• The Cathedral Group from the Teton Park Road

    Grand Teton

    National Park Wyoming

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  • Bears are active in Grand Teton

    Black and grizzly bears are roaming throughout the park--near roads, trails and in backcountry areas. Hikers and backcountry users are advised to travel in groups of three or more, make noise and carry bear spray. Visitors must stay 100 yards from bears. More »

  • Area closure in effect for trails in the Jenny Lake Area

    A temporary area closure will be in effect for several trails in the Jenny Lake area due to construction activities involving helicopter-assisted transport of heavy material. The closure will last from October 27 through October 30, and possibly longer. More »

  • Multi-use Pathway Closures

    Intermittent closures of the park Multi-use Pathway System will occur through mid-October during asphalt sealing and safety improvement work. Pathway sections will reopen as work is completed. Follow the link for a map and more information. More »

  • Moose-Wilson Road Status

    The Moose-Wilson Road between the Death Canyon Road and the Murie Center Road is currently open to all traffic. The road may re-close at any time due to wildlife activity. For current road conditions call 307-739-3682. More »

Seasonal Road & Facility Closures Reminder

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Date: October 25, 2013
Contact: Public Affairs Office, 307.739.3393

Jackson residents and park visitors are reminded that two roads within Grand Teton National Park will close to vehicle traffic for the season on the evening of Thursday, October 31, 2013. These seasonal closures include the length of the Teton Park Road between Taggart Lake parking area and Signal Mountain Lodge parking lot, as well as the Moose-Wilson Road between Granite Canyon and Death Canyon trailheads.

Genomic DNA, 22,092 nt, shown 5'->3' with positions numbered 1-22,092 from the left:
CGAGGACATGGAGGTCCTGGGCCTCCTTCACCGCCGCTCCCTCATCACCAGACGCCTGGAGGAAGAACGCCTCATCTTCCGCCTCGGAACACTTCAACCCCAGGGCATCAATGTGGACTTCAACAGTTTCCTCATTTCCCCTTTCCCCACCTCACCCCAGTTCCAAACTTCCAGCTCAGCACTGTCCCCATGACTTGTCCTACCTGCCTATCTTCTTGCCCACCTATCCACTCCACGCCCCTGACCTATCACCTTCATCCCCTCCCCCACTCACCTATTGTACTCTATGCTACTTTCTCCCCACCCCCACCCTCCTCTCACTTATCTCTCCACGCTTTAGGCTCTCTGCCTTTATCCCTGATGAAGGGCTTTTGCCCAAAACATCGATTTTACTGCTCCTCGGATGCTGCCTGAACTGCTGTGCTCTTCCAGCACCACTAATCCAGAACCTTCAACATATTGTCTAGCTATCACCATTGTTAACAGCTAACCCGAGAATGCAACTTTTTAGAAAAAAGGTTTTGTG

In addition to the annual road closures, the Moose, Moran and Granite Canyon entrance stations will be temporarily closed for the month of November and early December. They are scheduled to reopen on December 15 for the winter season. 

As previously announced, the Craig Thomas Discovery and Visitor Center in Moose is scheduled to be closed from November 4 to April 7, 2014 as a cost saving measure due to ongoing budget constraints. The decision to close the Discovery Center for the winter season stems from a need to reduce expenses associated with its winter operation (heating, plowing, pathway shoveling, winter staffing, etc.) during a time of low visitation. Customary visitor services will be provided at other locations and via online access or through phone contact. Education outreach programs to area schools will take place for the 2013/2014 winter season, as they have in previous years.  A cost/benefit analysis will be done at the conclusion of this winter closure to determine a course of action for future years. 

The Teton Park Road is not plowed after the first of November. However during the period of time that the Teton Park Road remains free of snow, visitors are welcome to use the roadway for other recreation such as walking, bicycling, and in-line skating. Once the snow begins to accumulate on the roadbed, winter season activities such as cross-country skiing, skate skiing and snow-shoeing become possible. 

Pets are only permitted on park roadways where vehicles are allowed access, and by special exemption, pets are allowed on the Teton Park Road year-round. However, pet owners are reminded that dogs must be on a leash no longer than 6 feet and under physical restraint at all times. Dog owners are required to clean-up their pet's waste, and mutt mitt stations are provided for that purpose during the off season months. 

In addition to road closures in Grand Teton National Park, the Grassy Lake Road in the John D. Rockefeller, Jr. Memorial Parkway will close for the season with the first major snowstorm. 

Additional announcements about winter season operations will be made in mid-December.

Did You Know?

Beaver Dick Leigh and his family.

Did you know that Jenny and Leigh Lakes are named for the fur trapper “Beaver” Dick Leigh and his wife Jenny (not pictured)? Beaver Dick and Jenny assisted the Hayden party that explored the region in 1872. This couple impressed the explorers to the extent that they named the lakes in their honor.